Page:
Tuesday, October 19, 2010

Snow Shadow

Snow Shadow by Andre Norton
published by Fawcett Crest Books
Copyright 1979

Being able to step back into the past
seemed a wonderful stroke of luck for Erica
Jansen. Northanger Abbey was like another
world. And her introduction to the family
there had come from a charming man,
Preston Donner. She felt very fortunate indeed.


But from the moment she became a guest
at the Abbey, she felt like a prisoner. First
there were the arguments she couldn't
avoid ... then the murders she could not
ignore ... and then the man who stepped out
of her own buried past to entwine her in a
terror from which she saw no escape ...

We have all met them. You know, those girl who, in a desperate attempt to feel better about themselves, cut down on those around them. Well, Andre Norton is one of those women. But don't worry, if I have learned nothing else in my very eventful life thus far, I have learned that what you send out comes back three fold. (Well, technically, I just learned that from 1996's The Craft but you get the picture.)

Snow Shadow is one of those rare Gothic romance books in which I picked up and read a few pages before posting it. And boy and I glad I did.

There is no doubt that Ms. Norton felt a good deal of shame about lowering herself to Gothic romance. It becomes quite obvious by the many comments of her heroine such as, and this isn't technically an EXACT quote, "If I had been a lame Gothic novelist I would have called the house brooding."

Now, that is unfair in a couple of ways. Firstly, it subtly insults the genre in which she is writing, thus giving the illusion of somehow being superior to it. And secondly, it gets away with using the adjective just belittled without even offering up a better one.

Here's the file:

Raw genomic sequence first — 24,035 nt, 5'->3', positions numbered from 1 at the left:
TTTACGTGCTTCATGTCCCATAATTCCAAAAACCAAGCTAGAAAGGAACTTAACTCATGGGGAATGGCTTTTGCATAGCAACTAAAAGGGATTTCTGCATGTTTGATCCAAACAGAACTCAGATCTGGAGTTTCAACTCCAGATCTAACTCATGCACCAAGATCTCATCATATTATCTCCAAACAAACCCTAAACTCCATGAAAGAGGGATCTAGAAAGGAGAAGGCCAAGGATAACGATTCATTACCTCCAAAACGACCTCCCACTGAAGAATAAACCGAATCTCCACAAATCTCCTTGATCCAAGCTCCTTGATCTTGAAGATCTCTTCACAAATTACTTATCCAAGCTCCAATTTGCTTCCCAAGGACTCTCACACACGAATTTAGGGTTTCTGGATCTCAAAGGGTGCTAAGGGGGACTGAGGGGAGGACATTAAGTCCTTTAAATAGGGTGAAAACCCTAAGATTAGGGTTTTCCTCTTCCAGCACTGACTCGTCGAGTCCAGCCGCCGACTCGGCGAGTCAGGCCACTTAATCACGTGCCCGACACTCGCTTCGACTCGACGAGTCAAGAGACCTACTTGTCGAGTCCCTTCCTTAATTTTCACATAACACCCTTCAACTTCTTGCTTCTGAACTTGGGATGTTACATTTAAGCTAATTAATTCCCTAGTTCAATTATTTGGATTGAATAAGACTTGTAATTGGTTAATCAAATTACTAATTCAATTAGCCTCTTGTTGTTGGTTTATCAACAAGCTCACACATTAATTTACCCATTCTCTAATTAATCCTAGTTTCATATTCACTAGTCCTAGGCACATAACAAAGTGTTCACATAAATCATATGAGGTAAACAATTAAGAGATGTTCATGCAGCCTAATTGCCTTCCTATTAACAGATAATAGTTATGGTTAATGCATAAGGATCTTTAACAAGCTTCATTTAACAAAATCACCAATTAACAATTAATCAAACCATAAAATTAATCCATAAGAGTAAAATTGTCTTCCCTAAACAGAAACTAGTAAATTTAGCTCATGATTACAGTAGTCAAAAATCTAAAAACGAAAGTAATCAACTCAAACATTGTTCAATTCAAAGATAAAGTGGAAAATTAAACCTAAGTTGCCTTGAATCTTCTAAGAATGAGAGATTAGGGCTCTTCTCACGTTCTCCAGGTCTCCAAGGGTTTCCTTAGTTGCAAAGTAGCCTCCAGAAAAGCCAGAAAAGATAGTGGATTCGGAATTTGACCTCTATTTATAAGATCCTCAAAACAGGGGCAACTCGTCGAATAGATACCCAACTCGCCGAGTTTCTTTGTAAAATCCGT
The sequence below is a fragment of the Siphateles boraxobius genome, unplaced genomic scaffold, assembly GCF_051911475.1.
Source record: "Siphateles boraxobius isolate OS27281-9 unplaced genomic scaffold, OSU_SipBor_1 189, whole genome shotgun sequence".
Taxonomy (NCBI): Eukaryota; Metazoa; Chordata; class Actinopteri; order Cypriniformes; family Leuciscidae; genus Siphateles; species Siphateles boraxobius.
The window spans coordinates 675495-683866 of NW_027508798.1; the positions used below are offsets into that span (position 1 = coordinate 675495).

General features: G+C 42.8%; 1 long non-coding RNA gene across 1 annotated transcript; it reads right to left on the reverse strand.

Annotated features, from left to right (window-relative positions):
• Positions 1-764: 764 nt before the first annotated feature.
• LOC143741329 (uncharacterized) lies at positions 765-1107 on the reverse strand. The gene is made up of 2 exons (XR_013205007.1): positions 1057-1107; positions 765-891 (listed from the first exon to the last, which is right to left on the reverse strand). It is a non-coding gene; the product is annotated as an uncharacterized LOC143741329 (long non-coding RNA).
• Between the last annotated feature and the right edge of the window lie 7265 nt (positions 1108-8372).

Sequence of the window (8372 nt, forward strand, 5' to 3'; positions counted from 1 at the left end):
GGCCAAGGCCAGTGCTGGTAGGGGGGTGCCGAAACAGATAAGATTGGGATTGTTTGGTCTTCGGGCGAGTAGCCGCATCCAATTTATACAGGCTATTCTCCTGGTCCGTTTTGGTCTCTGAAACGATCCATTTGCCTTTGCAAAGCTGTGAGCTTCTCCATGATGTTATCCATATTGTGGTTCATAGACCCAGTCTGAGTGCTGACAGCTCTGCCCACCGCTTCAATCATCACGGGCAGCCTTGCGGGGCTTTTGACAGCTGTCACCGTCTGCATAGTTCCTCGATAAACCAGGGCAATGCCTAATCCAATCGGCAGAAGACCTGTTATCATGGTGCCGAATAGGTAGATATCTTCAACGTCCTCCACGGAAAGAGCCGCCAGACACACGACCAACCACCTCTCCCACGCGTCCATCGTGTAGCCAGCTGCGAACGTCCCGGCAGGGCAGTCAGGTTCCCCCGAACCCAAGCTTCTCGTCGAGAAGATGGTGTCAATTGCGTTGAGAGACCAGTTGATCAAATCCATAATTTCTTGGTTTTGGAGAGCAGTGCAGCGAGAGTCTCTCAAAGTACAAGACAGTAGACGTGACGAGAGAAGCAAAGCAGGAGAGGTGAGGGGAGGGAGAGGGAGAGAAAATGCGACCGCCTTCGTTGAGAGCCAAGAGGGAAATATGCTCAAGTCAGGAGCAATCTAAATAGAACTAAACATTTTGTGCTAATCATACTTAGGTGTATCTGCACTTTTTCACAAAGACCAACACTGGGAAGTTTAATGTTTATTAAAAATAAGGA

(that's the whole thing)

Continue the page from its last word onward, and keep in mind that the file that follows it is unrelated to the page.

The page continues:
You've got to admit, it's pretty ballsy. Especially for someone who has taken the ultimate shortcut of writing about someone who is a writer and who also breaks the cardinal rule of never mentioning a better book (or author) in your book. Of course, we see that all the time. If we all had a dime for every haunted house story that quotes Shirley Jackson, we'd all be eating a chalupa right now. Her author of choice, Jane Austen. Again, pretty ballsy.

I also discovered that the male charactor who I suspect will turn out to be the romantic interests is the first Blackfoot Indiana to graduate from West Point. WOW! Louis L'Amour's got nothing on Andre Norton.

Oh yeah, and I almost forgot, I have a signature here but I am having a bit of a problem reading it. Any guesses?

UPDATE: If my research is to be believed, Andre Norton's three fold karma payback included being the first woman to win the Gandalf Grand Master Award from the World Science Fiction Society in 1977, and the winning of the Damon Knight Memorial Grand Master Award in 1983. Huh, karma doesn't seem to function as I have been lead to believe.


  1. "then the murders she could not

    pesky murders.

  2. Did you ever hear about a Gothic romance paperback cover that depicted a castle that a woman was running from, but it didn't have a single light on? I heard it sold miserably and afterward publishers made sure all houses/castles depicted had a light on. Probably an apocryphal story, but still.

  3. PJ: I think if she can't ignore the murders, she is just not trying hard enough!

    Will: I like to think they did complete product testing on the covers. Light on, light off. Running from a house, running toward a house. Perhaps even fleeing in a speeding taxi.

  4. Love your blog! I found it through a link on things magazine.

  5. Dr. Monkey Von Monkerstein: Thanks for stopping by!

  6. Sorry this comment is on an old entry, but I just found the blog and love it.

    Andre Norton was one of the oldest and most prolific science fiction and fantasy writers out there. She started writing in the thirties and wrote hundreds of books by the time she died several years ago. She is a wonderful writer, but unfortunately she was plagued by writing many books at a time when book covers where fabulously silly and generally didn't have much to do with the contents.

    Anyway, thanks for reading (or not).